John Maxwell is the leadership guru of the Christian world, there’s no denying that. He’s also an incredibly prolific writer, who keeps popping out one book after another. His latest book is Intentional Living—and it’s another inspiring book, though slightly different from his previous works.
First of all, Intentional Living is not explicitly Christian, as many of his books are. It’s aimed at the general market (it’s categorized as ‘business leadership’), while at the same time making no secret of the deep Christian convictions Maxwell has.
More importantly however, this is one of Maxwell’s most personal books. In the various chapters, he shares more of his life story and the choices he has made in his career over the years than before. It gave me a new level of understanding for the man from whom I have learned a lot over the years.
Intentional living is above all a book that aims to inspire—which is both the strength and the underlying weakness in my opinion. Maxwell is inspiring for certain; his level of passion, commitment, and purpose is contagious. After finishing it, I was determined more than ever to make a difference through my life (or my story, as Maxwell refers to it).
His line of reasoning is solid, as ever. To make a difference, you have to live intentionally, meaning you find your ‘why’ and start doing instead of trying. The chapters on connecting and partnering with like-minded and like-valued people resonated with me especially, since Maxwell makes a convincing point about the true synergetic effect of a great team.
He also keeps stressing how intentional living is about serving others more than anything. Find your ‘sweet spot’, he urges’ and start adding value to other people’s lives. I couldn’t agree more.
Yet after reading the book, one nagging thought kept crashing my ‘high’ of inspiration: where’s the suffering? The whole book is full of positive examples, of ‘if you will it it will happen’, of making your dreams come true and not stopping until they do. There’s no or little room for struggles, for suffering, for taking up your cross and following Jesus despite it all…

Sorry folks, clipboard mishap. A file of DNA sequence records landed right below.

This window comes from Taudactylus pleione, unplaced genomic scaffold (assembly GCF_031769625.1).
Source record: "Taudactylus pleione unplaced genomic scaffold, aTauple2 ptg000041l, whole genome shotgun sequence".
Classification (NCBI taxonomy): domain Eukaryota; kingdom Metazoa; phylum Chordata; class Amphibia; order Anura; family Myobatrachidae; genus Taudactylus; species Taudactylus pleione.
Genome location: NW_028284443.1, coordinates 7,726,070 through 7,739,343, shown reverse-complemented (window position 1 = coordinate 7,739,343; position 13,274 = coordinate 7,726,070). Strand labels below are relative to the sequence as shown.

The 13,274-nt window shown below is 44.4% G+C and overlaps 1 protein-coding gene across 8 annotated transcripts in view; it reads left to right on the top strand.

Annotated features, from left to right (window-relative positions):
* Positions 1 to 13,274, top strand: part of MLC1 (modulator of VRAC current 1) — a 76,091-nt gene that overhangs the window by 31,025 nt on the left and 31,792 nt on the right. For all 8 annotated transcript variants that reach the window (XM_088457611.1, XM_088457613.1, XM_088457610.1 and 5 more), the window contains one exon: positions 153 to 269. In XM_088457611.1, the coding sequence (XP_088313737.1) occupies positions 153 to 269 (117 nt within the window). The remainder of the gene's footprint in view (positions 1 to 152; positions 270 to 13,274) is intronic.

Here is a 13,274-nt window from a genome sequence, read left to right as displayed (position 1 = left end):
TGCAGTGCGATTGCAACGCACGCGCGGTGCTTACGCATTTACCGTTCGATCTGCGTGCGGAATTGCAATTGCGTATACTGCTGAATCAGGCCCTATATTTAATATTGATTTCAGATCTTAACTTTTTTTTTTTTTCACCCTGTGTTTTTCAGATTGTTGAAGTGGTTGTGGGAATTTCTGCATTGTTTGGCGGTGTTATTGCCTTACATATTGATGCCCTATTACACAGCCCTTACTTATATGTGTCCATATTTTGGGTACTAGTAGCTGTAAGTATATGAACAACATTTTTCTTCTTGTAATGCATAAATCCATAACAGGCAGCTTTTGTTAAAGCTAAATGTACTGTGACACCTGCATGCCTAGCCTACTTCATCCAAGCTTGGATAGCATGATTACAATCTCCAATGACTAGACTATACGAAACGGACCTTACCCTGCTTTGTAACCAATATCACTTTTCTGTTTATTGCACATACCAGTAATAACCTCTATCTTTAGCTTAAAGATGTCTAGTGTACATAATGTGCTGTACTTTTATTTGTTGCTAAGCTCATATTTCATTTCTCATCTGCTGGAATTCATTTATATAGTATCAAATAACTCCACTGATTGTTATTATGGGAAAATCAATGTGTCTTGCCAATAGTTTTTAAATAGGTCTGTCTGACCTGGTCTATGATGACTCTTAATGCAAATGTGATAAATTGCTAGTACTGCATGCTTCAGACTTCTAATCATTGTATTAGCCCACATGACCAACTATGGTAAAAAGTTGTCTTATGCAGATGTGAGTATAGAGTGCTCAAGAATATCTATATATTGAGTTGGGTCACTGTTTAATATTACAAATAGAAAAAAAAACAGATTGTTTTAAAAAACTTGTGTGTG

Admittedly, this is a theological push back, even a psychological one, but I cannot fully embrace the positive thinking Maxwell embraces here more than ever. In quoting influences like Norman Vincent Peale, Zig Ziglar, and others, it’s clear where Maxwell is coming from. He believes in positive thinking, in the abundance mindset. I understand where he’s coming from, but I can’t quite get there myself. No amount of positive thinking can counter Jesus’ words that we would suffer for following Him.
So by all means, read Intentional Living. It will inspire you, help you to stop dreaming and start doing. There’s tons to learn from Maxwell, that much is obvious. But be aware that the theological dish he is serving in this supposedly ‘neutral’ book may not be according to your theological taste. Doesn’t mean you shouldn’t eat it—but it does mean that you should test it, and hold on to what’s good and real.